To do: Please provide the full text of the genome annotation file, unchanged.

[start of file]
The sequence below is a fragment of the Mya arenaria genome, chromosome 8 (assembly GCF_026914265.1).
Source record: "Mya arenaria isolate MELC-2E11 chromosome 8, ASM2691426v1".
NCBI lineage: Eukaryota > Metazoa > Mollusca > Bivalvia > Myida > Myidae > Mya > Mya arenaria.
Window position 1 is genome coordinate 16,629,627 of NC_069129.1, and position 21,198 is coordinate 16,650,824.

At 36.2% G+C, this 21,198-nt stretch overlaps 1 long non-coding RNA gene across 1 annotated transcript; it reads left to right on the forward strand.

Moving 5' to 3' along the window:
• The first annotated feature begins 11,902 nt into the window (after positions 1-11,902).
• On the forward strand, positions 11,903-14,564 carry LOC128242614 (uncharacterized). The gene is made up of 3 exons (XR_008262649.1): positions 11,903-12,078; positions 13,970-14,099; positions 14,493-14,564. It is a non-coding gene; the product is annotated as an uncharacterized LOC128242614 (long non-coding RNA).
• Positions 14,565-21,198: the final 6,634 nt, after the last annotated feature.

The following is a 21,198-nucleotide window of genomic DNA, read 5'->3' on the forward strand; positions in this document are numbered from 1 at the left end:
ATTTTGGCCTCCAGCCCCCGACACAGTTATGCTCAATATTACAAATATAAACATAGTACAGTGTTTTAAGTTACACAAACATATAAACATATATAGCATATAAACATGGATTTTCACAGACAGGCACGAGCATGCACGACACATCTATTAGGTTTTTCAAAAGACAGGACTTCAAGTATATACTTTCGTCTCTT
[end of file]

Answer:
The sequence below is a fragment of the Mya arenaria genome, chromosome 8 (assembly GCF_026914265.1).
Source record: "Mya arenaria isolate MELC-2E11 chromosome 8, ASM2691426v1".
NCBI lineage: Eukaryota > Metazoa > Mollusca > Bivalvia > Myida > Myidae > Mya > Mya arenaria.
Window position 1 is genome coordinate 16,629,627 of NC_069129.1, and position 21,198 is coordinate 16,650,824.

At 36.2% G+C, this 21,198-nt stretch overlaps 1 long non-coding RNA gene across 1 annotated transcript; it reads left to right on the forward strand.

Moving 5' to 3' along the window:
• The first annotated feature begins 11,902 nt into the window (after positions 1-11,902).
• On the forward strand, positions 11,903-14,564 carry LOC128242614 (uncharacterized). The gene is made up of 3 exons (XR_008262649.1): positions 11,903-12,078; positions 13,970-14,099; positions 14,493-14,564. It is a non-coding gene; the product is annotated as an uncharacterized LOC128242614 (long non-coding RNA).
• Positions 14,565-21,198: the final 6,634 nt, after the last annotated feature.

The following is a 21,198-nucleotide window of genomic DNA, read 5'->3' on the forward strand; positions in this document are numbered from 1 at the left end:
ATTTTGGCCTCCAGCCCCCGACACAGTTATGCTCAATATTACAAATATAAACATAGTACAGTGTTTTAAGTTACACAAACATATAAACATATATAGCATATAAACATGGATTTTCACAGACAGGCACGAGCATGCACGACACATCTATTAGGTTTTTCAAAAGACAGGACTTCAAGTATATACTTTCGTCTCTT